Family Reunions Are Tricky Business In Green Arrow #36

by Noah Sharma

Green Arrow has, in my opinion, been one of the biggest success stories of DC Rebirth. Not only has it demonstrated that new and yet classic feeling that Rebirth aimed to capture, but it’s made one of DC’s most profitable second-tier heroes into major hero after years of inconsistent writing and failed relaunches.

Everything that was great about Green Arrow #1 is still present in Green Arrow #36, however, as engaging as it all is, as much as I like them, I feel like I can’t be the only one who’s getting tired of the Ninth Circle.

Introduced in Green Arrow Rebirth #1, the Ninth Circle have been fairly directly behind every threat Oliver Queen has come up against for the last thirty-six issues and, as fantastic a concept as they are, it is starting to wear thin. A thirty-seven+ issue story is entitled to some twists and turns, but as Green Arrow has slowly collected his dead best friend’s father (who is also his mother’s lover), his father’s lover (who is also his sidekick’s mother), his mentor (who is also CEO of his company), and his own mother (who was thought dead but really isn’t), among others, one cannot deny that his story has gotten a little complicated.

Thankfully, Benjamin Percy signals the beginning of the climax this issue, bringing a necessary kick of perspective and significance to the events of this issue. In fact, this issue is actually largely made up of short scenes meant to put the players on what seem to be their final marks. Not that you’d know that reading it for the first time. Despite its practical goals, Green Arrow #36 still reads with excitement and polish.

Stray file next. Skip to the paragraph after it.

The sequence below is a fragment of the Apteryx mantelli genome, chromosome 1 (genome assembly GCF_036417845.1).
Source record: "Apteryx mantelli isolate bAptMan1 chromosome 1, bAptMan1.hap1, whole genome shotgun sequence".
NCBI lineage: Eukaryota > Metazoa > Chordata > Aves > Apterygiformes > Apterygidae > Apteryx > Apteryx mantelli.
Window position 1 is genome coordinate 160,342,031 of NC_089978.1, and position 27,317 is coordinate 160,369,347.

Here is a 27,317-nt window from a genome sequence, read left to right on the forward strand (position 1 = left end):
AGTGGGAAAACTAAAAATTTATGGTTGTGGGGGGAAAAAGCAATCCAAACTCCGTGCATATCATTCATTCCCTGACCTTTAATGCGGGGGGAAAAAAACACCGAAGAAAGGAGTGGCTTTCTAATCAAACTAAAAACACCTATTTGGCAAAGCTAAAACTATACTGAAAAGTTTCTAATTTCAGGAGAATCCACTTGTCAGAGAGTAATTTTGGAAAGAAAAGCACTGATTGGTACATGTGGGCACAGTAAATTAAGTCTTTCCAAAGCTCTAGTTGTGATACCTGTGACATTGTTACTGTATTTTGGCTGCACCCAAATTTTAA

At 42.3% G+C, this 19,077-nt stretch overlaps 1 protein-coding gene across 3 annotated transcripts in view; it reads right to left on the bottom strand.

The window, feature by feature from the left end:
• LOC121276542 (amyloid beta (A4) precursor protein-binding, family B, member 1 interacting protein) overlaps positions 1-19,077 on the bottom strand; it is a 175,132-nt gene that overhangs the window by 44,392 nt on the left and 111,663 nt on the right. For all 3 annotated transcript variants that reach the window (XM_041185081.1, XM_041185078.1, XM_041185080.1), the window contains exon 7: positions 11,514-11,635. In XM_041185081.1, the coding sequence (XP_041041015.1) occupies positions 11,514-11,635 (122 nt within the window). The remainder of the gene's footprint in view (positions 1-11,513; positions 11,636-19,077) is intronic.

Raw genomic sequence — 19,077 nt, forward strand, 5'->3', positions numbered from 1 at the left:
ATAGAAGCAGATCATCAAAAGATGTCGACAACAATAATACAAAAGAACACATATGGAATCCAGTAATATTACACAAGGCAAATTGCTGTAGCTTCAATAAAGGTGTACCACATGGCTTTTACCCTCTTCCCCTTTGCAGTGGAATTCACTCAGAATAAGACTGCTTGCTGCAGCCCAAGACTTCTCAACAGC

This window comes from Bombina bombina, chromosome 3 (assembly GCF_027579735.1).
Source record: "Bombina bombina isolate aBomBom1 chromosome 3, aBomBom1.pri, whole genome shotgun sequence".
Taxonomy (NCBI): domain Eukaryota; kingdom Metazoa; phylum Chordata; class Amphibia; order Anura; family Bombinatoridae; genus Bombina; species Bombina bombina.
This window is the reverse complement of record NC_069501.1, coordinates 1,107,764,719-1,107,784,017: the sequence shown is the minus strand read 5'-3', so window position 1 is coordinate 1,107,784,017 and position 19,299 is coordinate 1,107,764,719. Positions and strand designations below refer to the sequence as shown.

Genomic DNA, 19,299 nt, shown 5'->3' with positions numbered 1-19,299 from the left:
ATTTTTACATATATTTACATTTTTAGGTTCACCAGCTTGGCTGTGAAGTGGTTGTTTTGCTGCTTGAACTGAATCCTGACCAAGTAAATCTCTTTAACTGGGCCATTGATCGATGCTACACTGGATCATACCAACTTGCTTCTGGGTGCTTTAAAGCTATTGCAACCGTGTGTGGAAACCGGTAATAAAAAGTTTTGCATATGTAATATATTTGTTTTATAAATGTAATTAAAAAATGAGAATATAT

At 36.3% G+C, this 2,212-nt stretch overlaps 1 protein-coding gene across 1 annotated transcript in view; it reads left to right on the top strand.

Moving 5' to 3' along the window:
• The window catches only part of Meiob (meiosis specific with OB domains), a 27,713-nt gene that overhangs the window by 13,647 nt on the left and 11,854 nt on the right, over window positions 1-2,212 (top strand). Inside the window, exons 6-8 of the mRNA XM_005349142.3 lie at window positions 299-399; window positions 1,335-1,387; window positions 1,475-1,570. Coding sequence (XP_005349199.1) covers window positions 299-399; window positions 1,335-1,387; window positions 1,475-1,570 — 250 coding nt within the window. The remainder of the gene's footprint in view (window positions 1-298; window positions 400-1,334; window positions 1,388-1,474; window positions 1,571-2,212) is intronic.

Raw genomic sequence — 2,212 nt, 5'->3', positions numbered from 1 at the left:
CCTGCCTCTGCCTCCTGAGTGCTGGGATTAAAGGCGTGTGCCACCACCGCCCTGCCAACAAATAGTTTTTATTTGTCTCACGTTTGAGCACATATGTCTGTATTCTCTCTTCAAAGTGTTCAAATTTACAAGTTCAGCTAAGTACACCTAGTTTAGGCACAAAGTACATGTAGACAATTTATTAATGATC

Percy and artist Juan Ferreyra do a fantastic job of packing pages with content when necessary and making every one look beautiful no matter what’s on it. Almost every single page has a complex and brilliant layout to support Ferreyra’s gorgeous watercolor paintings and Percy’s coiling creeper plant narrative as it climbs towards its finale.

Admittedly, Percy’s habit towards puns and grand explicit pronouncements of the story’s themes are really getting the better of him this month, but, especially as we close in on the end of this epic, it’s easy to forgive that when he delivers such pointed writing. Scenes end with a palpable clack and much of the dialogue crackles with movie star charisma. The lines that don’t…well, they also feel a little like a blockbuster movie. There are lines that exist just to fill space that Ferreyra’s art already filled and plenty of familiar moments that, while inoffensive, feel like they’re just going through the motions to get us to the good stuff. Not to mention that Black Canary once again jobs in order to advance the tension of the story, something that always frustrates me, and Percy has generally been better about.

The art in this book remains superb. Sure, Ferreyra’s most dramatic panels can sometimes brush up against the uncanny valley, including one notable splash page where Dinah kinda looks like a zombie, but, besides a handful of exaggerated expressions, this is a notably strong issue of a gorgeous run. The colors remain stunning and Ferreyra shows off his use of textures, crafting subtle, and not so subtle, contrasts throughout the issue.

Ferreyra tells the story beautifully, dancing from panel to panel with enthusiasm and creativity. His panels can be achingly realistic or stunningly stylized, and occasionally they manage to be both at once. His understanding of sea life remains far more inspired by H.R. Giger than Richard Attenborough, but it proves, as do a number of other subjects throughout the book, that Ferreyra can draw horror every bit as well as he can beauty.

Green Arrow #36 is a transitional issue as Benjamin Percy prepares for the end of his epic first arc. It’s clear that this story has sagged a little towards the end and, even as Percy turns to consider the story laid out behind him and pull the series’ many plot threads taut, that still weighs upon the issue. Nonetheless, this issue is plainly still the work of a deeply talented creative team, with gorgeous art and writing that is both electric in its presence and impressively practical. While it’s chained down by the story’s sheer length and size, Green Arrow #36 never lets you forget why this has been one of Oliver Queen’s most successful incarnations and looks fantastic doing it.

Green Arrow #36 is currently available in comic shops from DC Comics.